As is often the case, it's a lot more complicated than that. Blogger Robin Goldstein, author of the popular, populist book "The Wine Trials," submitted a fake wine list, a fake cover letter, and a fake menu for a fake restaurant, "Osteria L'Intrepido" along with the entry fee. And he won an "Award of Excellence" from the magazine.
It's "unlikely," he wrote, "that it was the first submission that didn't accurately reflect the contents of a restaurant's wine cellar."
Restaurants, like all businesses, have strong incentives to embellish their images online. We turn to experts and awards bodies to help navigate the chaotic world of information and misinformation that results. If Google, Chowhound, and a couple of unanswered phone calls suffice to verify not just the existence of a restaurant but also the authenticity of its wine list, then it's not clear what role the critic is playing.
Here, he's responding to the complaint by Wine Spectator that he duped the magazine with "an elaborate hoax," that included fake reviews on Chowhound. Editors also searched Google Maps and the fake restaurant's real address showed up there.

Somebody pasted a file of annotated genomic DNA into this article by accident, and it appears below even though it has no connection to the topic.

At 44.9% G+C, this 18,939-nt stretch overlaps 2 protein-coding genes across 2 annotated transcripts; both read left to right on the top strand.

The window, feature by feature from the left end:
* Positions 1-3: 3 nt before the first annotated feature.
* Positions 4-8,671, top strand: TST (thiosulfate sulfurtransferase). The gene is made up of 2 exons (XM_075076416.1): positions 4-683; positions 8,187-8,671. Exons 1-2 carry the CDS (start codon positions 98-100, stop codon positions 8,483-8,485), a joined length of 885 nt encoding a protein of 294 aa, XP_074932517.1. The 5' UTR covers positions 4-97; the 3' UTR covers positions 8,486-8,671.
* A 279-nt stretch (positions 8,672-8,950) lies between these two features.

What he doesn't mention in the post is that he also, according to Wine Spectator, created a fake Web page for the restaurant, and that the phone number he gave them was answered with a fake message from the restaurant. When I read that, I immediately thought of Stephen Glass.
Further, the magazine says this:
On his blog, Goldstein posted a small selection of the wines on this list, along with their poor ratings from Wine Spectator. This was his effort to prove that the list â€" even if real â€" did not deserve an award.
However, this selection was not representative of the quality of the complete list that he submitted to our program. Goldstein posted reviews for 15 wines. But the submitted list contained a total of 256 wines. Only 15 wines scored below 80 points.
So, who's at fault here? The blogger, for pulling off what was, indeed, an elaborate hoax? Or the magazine, for not checking its facts? Why not both?
I think Goldstein went way over the line with his tactics. The magazine called it "malicious duplicity." I won't argue. But I also think he shined a light on how these "awards" are given out. They are less meaningful than they purport to be, though it's unlikely that any other wholly fake restaurants have ever won one. But as Goldstein says, real restaurants could easily be providing false information to the magazine just to snag an award, and the publicity that comes with it.